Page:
Securing Event Sponsorships: How To Get Sponsors For An Event
Last Updated: October 25, 2017
Event organizers have a problem. In order to attract attendees to a paid event, ticket prices must be attractively priced. But in order to have the funds to create a stunning event that attendees love, organizers must somehow generate enough revenue to cover the costs.
That’s where event sponsorship comes in. It’s an excellent revenue source, and if organizers partner with the right companies, the relationship can provide added value to attendees as well.
But unless you’re planning a long standing conference with a history of success, it can be incredibly challenging to find companies interested in sponsoring your event.
Event organizers should know that they can find great events sponsors. To do so they just need to stick to 5 key principles of event sponsorship.
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What is Event Sponsorship?
Before we dive into the steps, it would be worthwhile to properly define event sponsorship. In short, event sponsors are companies that provide resources (usually financial support) in exchange for a particular request. Below are a few examples of what event sponsors are looking for:
- Attendee and registration data
- Attendee survey responses
- Brand exposure throughout the event (both physical and digital)
- Reserved panel seats and speaking opportunities
- Discounted event tickets
- Exclusive access to event data that will explain overall event performance
These are only a handful of things that sponsors may be looking for when striking a partnership deal. The main point to keep in mind when speaking with potential sponsors is to be creative with your package options and to clearly understand what the sponsor hopes to achieve.
Now that we have a strong contextual understanding of event sponsorships, let’s dive into the steps that will help you secure the ideal partnership for your event.
Step 1: Collect Key Event Data
Above all else, event sponsors want to invest in conferences that are likely to bring a return on their investment. By having data from previous similar events and from the current event you’re organizing, you can help to prove to potential sponsors that your event is worth sponsoring. Having a central dashboard for all key metrics, such as the Bizzabo dashboard below, will make data-collecting a much easier process.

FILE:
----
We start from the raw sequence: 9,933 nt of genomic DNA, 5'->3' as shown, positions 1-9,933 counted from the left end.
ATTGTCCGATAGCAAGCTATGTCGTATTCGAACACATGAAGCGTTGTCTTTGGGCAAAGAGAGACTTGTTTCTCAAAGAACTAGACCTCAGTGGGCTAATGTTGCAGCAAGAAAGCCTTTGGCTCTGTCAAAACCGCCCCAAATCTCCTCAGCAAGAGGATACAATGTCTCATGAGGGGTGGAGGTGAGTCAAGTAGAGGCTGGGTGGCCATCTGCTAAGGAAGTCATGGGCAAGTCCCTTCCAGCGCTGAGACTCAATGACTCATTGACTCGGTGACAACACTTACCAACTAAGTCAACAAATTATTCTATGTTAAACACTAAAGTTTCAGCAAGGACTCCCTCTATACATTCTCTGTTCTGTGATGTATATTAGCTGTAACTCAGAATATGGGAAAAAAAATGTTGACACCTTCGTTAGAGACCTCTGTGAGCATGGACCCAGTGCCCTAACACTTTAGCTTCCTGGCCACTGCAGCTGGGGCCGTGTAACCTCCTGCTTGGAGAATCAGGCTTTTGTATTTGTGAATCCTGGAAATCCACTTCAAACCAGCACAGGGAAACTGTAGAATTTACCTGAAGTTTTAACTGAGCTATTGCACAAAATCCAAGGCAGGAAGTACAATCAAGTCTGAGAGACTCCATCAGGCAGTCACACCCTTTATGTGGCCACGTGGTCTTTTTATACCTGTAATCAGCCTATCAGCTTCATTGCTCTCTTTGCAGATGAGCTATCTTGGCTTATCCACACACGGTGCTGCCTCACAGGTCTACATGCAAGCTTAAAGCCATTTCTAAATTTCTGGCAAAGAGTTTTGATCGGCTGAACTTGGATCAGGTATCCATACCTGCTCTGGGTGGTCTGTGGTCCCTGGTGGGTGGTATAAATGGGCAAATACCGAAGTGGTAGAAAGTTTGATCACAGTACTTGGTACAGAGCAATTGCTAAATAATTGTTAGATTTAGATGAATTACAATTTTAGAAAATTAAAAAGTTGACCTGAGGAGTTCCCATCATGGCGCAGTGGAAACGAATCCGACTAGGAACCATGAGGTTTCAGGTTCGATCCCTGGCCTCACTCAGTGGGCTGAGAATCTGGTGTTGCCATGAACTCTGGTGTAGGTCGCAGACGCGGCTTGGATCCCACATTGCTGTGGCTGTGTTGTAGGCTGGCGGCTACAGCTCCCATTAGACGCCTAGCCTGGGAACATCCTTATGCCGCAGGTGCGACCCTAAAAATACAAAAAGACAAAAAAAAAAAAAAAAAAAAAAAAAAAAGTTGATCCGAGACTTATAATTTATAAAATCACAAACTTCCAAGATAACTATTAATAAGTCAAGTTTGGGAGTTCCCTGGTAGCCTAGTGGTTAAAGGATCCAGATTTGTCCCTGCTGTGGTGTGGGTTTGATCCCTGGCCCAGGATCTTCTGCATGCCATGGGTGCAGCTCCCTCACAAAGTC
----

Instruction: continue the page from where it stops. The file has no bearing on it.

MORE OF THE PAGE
Sponsors are typically interested in event KPI’s such as attendee demographics, social media chatter/engagement, and potential reach (attendee + online audience). Create a case study featuring the success past event sponsors had when supporting similar events you’ve planned.
Step 2: Target The Right Sponsors
Event organizers who select the ideal sponsors for them are likely to have more success than organizers who spam entire industries. Do your research and get to know the values and goals of various companies you’re interested in. Outline this criteria and try your best to only reach out to companies who meet your standards. This may seem limiting at first, but doing so will prove to a be much better long term strategy. Below are a few questions to reflect on when outlining your criteria:
Finding sponsors who closely align with your event brand will add much value to the your event overall as well as increase the probability of maintaining a successful partnership.
If you think there’s a match reach out, otherwise move on.
Step 3: Master The Cold Call/Email
Unless you have an “in” at the company you’re targeting, you’re going to need to get good at doing some call outreach. Start by sending a cold email to someone in charge of partnerships, or if you can’t find that person, to someone in the marketing department.
Make sure the email is as personalized and specific as possible so the potential sponsor sees that you’ve done your due diligence. The more directed the message is, the liklier you will receive a response. Follow up with a second email if you haven’t heard back and then pick up the phone and call your contact.
It’s best to make these calls early in the morning or after 6:00PM local time, since gatekeepers tend to arrive later and leave earlier. Your goal should be to get a decision maker on the phone and present them with an opportunity that they can’t say “no” to.
Step 4: Deliver A Stunning Presentation
Even if you’ve established a “champion” within the company you’re reaching out to, you’ll need to win over a team in order to seal the deal.
In many cases, the event organizer will be invited to present their event sponsorship idea to a team working for the sponsorship company. In the presentation make use of the great data you’ve collected about your event, while keeping the sponsor’s goals in mind.
Step 5: Nurture The Relationship
If you properly promote the sponsor at the event, you’ll likely have the opportunity to build a long standing relationship with the sponsor. It’s common for companies to sponsor the same events each year, so be sure to collect great data about how your event helped the sponsoring company. Information about visits sent to their website, ad impressions made through your event app, or leads generated through special promo link, are great metrics to keep track of.
Create a debrief presentation for the sponsor and share it with them after the event. Then be sure to keep in touch to keep your relationship alive.
Event sponsorship can be a tricky skill to master. It means that you’ll need to be more than an excellent event planner, you’ll also need to be a data scientist and a great sales person. To really master the skills mentioned here, download Catching The Big Fish: The Event Sponsorship Guide by clicking the button below!